Google Stadia officially shuts down on January 18, and the team behind the video game streaming service has given away Worm Game, the final title to be released for the platform and one that was used to test many of Stadia’s features before launch. .
Worm Game can now be played by anyone with a Google Chrome browser and is heavily inspired by the classic Snake game. It is not the most graphically advanced game, but it has several levels, the ability to change the color of the worm and four modes – Campaign, Arcade, Multiplayer and Build.
It’s also important to note that if you want to try out Worm Game, you must do so by January 18th, as it will become unplayable when Google Stadia officially shuts down.
Screenshots of Worm Game, Google Stadia’s final game
It’s a rare look behind the curtain of the game’s development, and it’s a fascinating look at how the team helped bring Stadia to life.
“Play the game that came to Stadia before Stadia came to the world,” wrote the Stadia Platform Content team. “‘Worm Game’ is a humble title that we’ve used to test many of Stadia’s features, starting well before our public launch in 2019, right through to 2022. It won’t win Game of the Year, but the Stadia team spent long time playing and we thought to share it with you. Thanks for the game and everything.”
In addition to the Worm Game, the Stadia team has another surprise in store for those who invested in the failed platform, as they will be releasing a “self-service tool to enable Bluetooth connections on Stadia controller” next week. We don’t have exact details on how it will work yet, but they will come “at launch.”
Google Stadia was launched in 2019 and is a cloud gaming service that allows users to stream video games, including AAA titles like Cyberpunk 2077 and Assassin’s Creed Odyssey, to devices running Google Chrome. It doesn’t matter how powerful the device is either, because everything is run on Google’s cloud service.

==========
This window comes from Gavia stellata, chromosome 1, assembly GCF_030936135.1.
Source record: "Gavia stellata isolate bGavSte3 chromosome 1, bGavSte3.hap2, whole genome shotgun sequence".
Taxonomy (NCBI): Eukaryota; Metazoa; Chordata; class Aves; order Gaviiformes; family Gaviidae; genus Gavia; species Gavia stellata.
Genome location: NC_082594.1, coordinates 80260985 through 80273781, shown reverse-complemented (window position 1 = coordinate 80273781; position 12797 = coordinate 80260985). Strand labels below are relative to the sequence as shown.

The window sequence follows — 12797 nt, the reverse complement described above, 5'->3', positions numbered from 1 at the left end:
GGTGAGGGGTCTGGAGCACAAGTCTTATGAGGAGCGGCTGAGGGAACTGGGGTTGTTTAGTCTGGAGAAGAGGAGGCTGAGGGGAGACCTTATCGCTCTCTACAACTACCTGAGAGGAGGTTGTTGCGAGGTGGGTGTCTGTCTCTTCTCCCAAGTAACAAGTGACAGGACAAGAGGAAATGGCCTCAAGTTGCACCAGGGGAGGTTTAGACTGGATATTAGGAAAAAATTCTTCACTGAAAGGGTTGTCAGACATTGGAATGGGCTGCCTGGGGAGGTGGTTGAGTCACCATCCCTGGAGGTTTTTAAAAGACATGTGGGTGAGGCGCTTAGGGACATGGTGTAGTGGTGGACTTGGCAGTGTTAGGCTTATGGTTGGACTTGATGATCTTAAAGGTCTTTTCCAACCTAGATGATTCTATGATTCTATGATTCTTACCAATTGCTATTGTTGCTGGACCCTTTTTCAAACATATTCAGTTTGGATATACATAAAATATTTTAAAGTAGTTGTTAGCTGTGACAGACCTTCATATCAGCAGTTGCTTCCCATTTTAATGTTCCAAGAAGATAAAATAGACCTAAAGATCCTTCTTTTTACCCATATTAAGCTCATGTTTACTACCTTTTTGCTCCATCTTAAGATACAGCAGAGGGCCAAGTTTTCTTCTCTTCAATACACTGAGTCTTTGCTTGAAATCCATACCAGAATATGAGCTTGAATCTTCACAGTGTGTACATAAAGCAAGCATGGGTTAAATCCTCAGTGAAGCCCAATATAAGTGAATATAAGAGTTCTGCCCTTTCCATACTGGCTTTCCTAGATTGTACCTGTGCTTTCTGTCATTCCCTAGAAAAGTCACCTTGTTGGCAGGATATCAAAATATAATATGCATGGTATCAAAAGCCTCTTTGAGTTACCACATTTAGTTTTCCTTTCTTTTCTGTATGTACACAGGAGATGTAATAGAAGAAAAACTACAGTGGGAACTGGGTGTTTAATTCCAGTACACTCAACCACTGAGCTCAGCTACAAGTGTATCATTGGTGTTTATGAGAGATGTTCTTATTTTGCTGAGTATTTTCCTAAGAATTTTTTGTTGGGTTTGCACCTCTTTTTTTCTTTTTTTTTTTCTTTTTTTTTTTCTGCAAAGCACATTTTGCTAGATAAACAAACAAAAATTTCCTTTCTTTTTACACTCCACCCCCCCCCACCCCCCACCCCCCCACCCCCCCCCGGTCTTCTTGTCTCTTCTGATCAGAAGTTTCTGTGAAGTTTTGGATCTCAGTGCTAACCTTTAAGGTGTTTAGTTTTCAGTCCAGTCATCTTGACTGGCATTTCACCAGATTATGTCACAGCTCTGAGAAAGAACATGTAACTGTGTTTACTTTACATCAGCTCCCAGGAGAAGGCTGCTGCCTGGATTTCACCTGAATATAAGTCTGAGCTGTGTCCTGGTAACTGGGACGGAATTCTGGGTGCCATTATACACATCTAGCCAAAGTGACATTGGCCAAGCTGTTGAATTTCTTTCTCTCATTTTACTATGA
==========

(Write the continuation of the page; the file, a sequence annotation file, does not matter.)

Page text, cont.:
Google announced in September 2022 that Stadia would shut down in January 2023, but made the generous gesture of refunding “all Stadia hardware purchases made through the Google Store and all game and additional content purchases made through the Stadia Store.”
While Stadia might not be live for another month, the technology behind it will be, as Google has already started offering it as a white-label product. This means that other companies can use the technology without saying “hey, this is powered by Google Stadia!” AT&T already took advantage of this when it offered its users Batman: Arkham Knight for free.
To learn more about the rise and fall of Google Stadia, be sure to check out our in-depth look at what happened to a platform that Google promised would be “the future of gaming.”
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Adam Bankhurst is a news writer for IGN. You can follow him on Twitter @AdamBankhurst and on Twitch.